Getting Started with Tuist

⋅ 8 min read ⋅ Xcode Development Tuist

Table of Contents

What is Tuist

Tuist is a command-line tool that helps you generate, maintain and interact with Xcode projects. It's open-source and written in Swift.

The above meaning is coming from their Github repo, but what Tuist really is?

Source of truth

When working with an iOS project, the Xcode project (.xcodeproj) is our source of truth. It holds information about our source code and how they link together. We can easily create a new test target, a new framework, and link everything together via Xcode user interfaces.

Interact and manage our project via Xcode is easy, and nothing wrong with it. The problem comes when you start working as a team. Xcode project is very fragile. Even the slightest change like open Storyboard or move files around could cause a change in the Xcode project (.xcproject), which ends up in merge conflict.

This is where Tuist comes into play. Tuist helps us take back the control of our project. Instead of treating the Xcode project as a source of truth and hoping it will do the right thing, Tuist treats our filesystem and a Tuist's manifest file (which define dependencies) as a source of truth. Then it generates an Xcode project out of that.

The different ways to think about the source of truth of the project.
The different ways to think about the source of truth of the project.

You might wonder what the manifest file looks like and how hard it is to manage a project from this file. Let's see it for yourself.

Install

First, let's install the Tuist. Open Terminal and enter this command.

bash <(curl -Ls https://install.tuist.io)

Then try running the tuist command, which will install Tuist for you if you do not already have one. After you have the tool set up, let's create your first project.

Creating our first project

Let's create a new project folder to work with. I called it "MyApp".

mkdir MyApp
cd MyApp

Project.swift

Then create a Project.swift file. Project.swift file is a manifest file contains metadata for our project. This is the instruction for Tuist to understand how we want our project to be.

Create a new file named Project.swift, then running tuist edit, which will open up a temporary Xcode project with all the project manifests and the project helpers, so you will be able to edit manifest with the help of Xcode auto-correct.

tuist edit

The snippet below is our project manifest:

import ProjectDescription // <1>

let project = Project(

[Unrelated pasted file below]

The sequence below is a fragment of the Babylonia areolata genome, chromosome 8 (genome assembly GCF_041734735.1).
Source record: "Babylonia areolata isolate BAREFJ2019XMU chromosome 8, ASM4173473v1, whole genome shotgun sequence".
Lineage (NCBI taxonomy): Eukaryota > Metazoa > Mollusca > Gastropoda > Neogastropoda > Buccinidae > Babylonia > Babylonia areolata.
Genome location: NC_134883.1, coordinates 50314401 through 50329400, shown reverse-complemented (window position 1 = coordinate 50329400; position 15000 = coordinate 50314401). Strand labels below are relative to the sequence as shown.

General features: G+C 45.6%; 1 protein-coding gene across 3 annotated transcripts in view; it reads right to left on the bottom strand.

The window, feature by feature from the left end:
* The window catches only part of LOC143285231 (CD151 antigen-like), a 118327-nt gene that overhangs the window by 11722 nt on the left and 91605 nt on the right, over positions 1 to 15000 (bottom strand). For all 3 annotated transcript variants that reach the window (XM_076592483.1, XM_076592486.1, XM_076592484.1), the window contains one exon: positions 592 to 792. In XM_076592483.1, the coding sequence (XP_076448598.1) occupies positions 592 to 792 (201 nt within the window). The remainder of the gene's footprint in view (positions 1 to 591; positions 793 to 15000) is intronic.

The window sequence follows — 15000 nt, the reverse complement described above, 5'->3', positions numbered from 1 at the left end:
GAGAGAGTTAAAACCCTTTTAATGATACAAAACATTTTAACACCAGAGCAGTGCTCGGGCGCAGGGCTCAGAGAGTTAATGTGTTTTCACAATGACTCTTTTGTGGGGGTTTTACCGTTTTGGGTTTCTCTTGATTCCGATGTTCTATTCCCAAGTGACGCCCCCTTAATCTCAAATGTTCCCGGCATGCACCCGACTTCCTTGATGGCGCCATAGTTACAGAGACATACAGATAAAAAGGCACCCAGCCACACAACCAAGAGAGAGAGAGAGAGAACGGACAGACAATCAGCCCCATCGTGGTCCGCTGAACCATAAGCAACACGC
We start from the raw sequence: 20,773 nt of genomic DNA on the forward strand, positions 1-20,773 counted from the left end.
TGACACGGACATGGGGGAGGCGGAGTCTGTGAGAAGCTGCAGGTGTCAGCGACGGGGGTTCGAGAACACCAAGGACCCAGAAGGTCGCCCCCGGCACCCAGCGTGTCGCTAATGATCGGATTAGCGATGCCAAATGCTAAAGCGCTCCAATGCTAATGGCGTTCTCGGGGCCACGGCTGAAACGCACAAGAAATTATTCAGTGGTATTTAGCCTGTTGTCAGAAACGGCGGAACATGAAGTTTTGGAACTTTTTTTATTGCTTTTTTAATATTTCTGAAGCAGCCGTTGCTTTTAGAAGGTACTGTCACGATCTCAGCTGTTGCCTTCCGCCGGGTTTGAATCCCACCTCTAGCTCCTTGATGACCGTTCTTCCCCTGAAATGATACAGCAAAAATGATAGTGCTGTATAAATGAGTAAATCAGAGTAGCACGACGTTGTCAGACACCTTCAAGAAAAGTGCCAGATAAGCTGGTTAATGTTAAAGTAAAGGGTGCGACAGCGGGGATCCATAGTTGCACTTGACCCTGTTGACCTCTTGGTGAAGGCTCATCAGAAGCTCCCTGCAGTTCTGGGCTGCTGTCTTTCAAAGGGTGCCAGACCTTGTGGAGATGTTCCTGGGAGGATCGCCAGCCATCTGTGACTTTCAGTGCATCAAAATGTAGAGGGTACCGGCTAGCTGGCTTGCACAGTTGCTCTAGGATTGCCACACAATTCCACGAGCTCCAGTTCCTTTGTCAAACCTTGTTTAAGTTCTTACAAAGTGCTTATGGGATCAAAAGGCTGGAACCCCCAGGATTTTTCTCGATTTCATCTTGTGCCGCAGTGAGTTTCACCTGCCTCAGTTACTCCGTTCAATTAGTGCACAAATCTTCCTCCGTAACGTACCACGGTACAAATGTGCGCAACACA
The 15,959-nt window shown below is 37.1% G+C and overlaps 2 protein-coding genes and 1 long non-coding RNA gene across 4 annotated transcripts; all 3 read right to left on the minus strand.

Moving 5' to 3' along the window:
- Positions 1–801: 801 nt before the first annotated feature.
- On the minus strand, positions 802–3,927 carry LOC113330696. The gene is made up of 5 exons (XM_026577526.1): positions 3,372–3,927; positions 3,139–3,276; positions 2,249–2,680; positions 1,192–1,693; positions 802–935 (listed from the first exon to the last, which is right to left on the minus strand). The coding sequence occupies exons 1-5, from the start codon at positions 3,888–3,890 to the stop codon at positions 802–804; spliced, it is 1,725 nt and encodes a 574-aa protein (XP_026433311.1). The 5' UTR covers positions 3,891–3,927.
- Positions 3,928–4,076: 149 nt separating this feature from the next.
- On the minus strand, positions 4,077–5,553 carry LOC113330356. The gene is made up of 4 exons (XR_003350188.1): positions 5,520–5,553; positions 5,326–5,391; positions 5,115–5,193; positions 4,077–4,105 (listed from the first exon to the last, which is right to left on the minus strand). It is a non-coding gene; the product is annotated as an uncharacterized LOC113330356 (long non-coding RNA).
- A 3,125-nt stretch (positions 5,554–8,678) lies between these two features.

name: "MyApp",
targets: [
Target(
name: "MyApp",
platform: .iOS,
product: .app,
bundleId: "com.sarunw.myapp",
infoPlist: .default,
sources: [
"Sources/**"
],
resources: [
"Resources/**"
]
)
]
)

<1> ProjectDescription framework define all the Xcode project related models.

Press CTRL + C in your Terminal once you are done editing.

Since we are defining an Xcode project, most of the properties might be familiar to you. You can check out the project reference to see all the available properties in the ProjectDescription framework. The only two required fields are name and targets.

Tuist isn't magically creating source files and folders for us. We have to do it manually. We need to create files that our manifest file references to, Sources and Resources. As an example, I will create a SwiftUI project since it required fewer boilerplate files and setup. SwiftUI needs one file (main App) while UIKit needs two (AppDelegate and SceneDelegate).

File structure: Folders and Source codes

Create two folders for hosting our files.

mkdir Sources
mkdir Resources

Then I create two Swift files, MainApp.swift and ContentView.swift, and put them under Sources. These two files' contents should be familiar to you because I copied them from the Xcode boilerplate when we create a new project from Xcode.

MainApp.swift

import SwiftUI

@main
struct MainApp: App {
var body: some Scene {
WindowGroup {
ContentView()
}
}
}

ContentView

import SwiftUI

struct ContentView: View {
var body: some View {
Text("Hello, world!")
.padding()
}
}

struct ContentView_Previews: PreviewProvider {
static var previews: some View {
ContentView()
}
}

Resources

I also put a custom font ObjectSans-Bold.otf in a Resources folder for demonstration.